Last week Auntie had her first visit from a professional companion-homemaker. I was enlisted to be on hand and make sure things went as smoothly as possible. It was a bit of a roller-coaster ride, a difficult transition for her to have “strangers” in her cottage, but after a while she relaxed a little and even put her feet up while the friendly and cheerful young woman cared for the cleaning chores that have become too much for her. (And too much for us!) We’re keeping our fingers crossed that this week she’ll be able to cope without one of us having to be there while the homemaker cleans and shops for her.

I grew up knowing that my paternal grandfather was artistic. Pop, Auntie’s father, carved wood and even crafted his own violin as a young man, and I was told he could also draw. I had been told that my aunt could draw, too, but I had not seen any evidence of it. So I had a lovely surprise when Auntie and I went into her bedroom so the homemaker could vacuum the living room. She pulled a collection of DVDs off of a shelf on her nightstand and brought out two things that were hidden behind the DVDs. One was a jewelry box, but I was far more curious about the other thing. It was a sketch of Clark Gable! Auntie shrugged it off as something she drew a long time ago and had no use for, and so it was given to me!

Today I finally got around to taking the faded and yellowed drawing out of its unattractive frame with broken glass, and photographed it as best I could. On the back Auntie had written, it would seem 70 years ago, “Clark Gable as Rhett Butler in the movie Gone with the Wind, 1940.” I couldn’t resist trying to imagine the 25-year-old girl who drew this. She had already been married for six years and had a four-year-old son. Since she was 42 when I was born, it’s hard for me to picture her young, romantic, and perhaps a little star-struck! I found a better frame for my new treasure and hung it on a wall that gets no sunlight so it won’t fade more than it already has. It looks great with two other drawings I have, one of Dave Mathews and one of Van Morrison. My collection grows…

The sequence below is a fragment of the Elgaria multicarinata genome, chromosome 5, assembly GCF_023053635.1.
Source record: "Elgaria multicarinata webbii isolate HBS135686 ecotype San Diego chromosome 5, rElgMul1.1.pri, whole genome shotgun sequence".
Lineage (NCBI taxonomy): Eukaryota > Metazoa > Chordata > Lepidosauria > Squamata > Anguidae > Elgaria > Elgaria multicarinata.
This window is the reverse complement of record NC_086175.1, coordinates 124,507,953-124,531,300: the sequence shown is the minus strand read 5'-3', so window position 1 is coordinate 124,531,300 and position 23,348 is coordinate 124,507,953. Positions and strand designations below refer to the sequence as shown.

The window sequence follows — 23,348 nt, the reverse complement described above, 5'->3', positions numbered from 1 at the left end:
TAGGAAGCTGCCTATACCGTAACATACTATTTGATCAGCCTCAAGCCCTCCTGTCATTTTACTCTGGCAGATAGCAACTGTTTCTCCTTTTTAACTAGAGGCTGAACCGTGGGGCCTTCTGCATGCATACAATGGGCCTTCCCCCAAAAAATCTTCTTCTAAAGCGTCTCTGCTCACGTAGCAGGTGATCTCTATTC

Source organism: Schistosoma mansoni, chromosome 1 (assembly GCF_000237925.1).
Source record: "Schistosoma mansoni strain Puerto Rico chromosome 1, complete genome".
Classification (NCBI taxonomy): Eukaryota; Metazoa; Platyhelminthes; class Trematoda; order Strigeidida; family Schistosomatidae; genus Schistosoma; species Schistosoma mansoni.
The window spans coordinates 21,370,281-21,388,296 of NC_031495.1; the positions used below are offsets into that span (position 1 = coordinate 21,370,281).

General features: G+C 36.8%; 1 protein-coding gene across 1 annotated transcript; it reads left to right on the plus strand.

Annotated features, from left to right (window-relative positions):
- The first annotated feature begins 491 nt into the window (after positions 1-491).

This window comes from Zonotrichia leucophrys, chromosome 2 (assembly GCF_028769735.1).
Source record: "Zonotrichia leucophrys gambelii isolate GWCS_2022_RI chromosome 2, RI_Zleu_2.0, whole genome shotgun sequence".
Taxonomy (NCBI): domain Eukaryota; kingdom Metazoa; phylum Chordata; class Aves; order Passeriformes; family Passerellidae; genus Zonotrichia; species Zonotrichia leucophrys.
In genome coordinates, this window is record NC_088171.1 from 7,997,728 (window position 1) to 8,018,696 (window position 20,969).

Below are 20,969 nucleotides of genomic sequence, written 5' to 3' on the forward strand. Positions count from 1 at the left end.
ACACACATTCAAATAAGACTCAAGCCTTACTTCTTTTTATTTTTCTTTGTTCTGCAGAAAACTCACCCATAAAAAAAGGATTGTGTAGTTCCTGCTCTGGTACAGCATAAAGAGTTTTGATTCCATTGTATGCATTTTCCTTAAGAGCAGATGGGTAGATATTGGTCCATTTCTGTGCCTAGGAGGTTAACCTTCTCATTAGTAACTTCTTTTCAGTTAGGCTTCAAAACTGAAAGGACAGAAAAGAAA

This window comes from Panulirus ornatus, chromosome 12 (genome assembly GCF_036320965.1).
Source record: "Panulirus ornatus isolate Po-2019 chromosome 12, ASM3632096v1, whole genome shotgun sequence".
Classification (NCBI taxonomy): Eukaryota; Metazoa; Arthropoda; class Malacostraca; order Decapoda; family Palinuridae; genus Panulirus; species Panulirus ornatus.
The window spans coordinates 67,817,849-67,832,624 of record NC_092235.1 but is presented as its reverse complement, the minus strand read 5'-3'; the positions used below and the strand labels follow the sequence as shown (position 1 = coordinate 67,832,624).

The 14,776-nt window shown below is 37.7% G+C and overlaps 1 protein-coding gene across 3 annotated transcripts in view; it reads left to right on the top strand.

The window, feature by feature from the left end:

Edit – December 14, 2010: For some reason looking at the color I call “yellow mud” turns me off. So this morning I finally figured out how to use Photoshop to transform the drawing from color to black and white. Now it is easier on my eyes, anyway…

winter wren

I’ve been meaning to post this video since November 12, when I found it on Val’s blog. All the excitement of Thanksgiving made me forget about it! Watch what the wren does with the little caterpillar! It’s from a website called The Music of Nature. If Janet, Nancy or Ellie is reading this, you can go to the website and the featured video is of the Eastern Towhee, which one of you identified for me as the bird with the “drink your tea” song. Now I can picture it better!

Scrambling around here – Auntie is getting a hospital bed delivered tomorrow and is very impatient to get her old bed and some other furniture out of her cottage. She had a freak out while we were in Virginia and spent a few days with Beverly & John and Dad. She’s back home now and soon will be set up with a professional companion-homemaker for regular help. In case she needs to be with people again, they’re setting up a room for her at Dad’s, and furniture is once again on the move between households. Hope the dust settles by Saturday because the kids are coming over to decorate a tree and we better have one by then!

This is my first holiday season at WordPress and I love the little falling snowflakes feature! I love snow, but today we’re having a big wind and rain storm. Temperatures will be dropping sharply tomorrow… Nice to be cozy and tucked inside…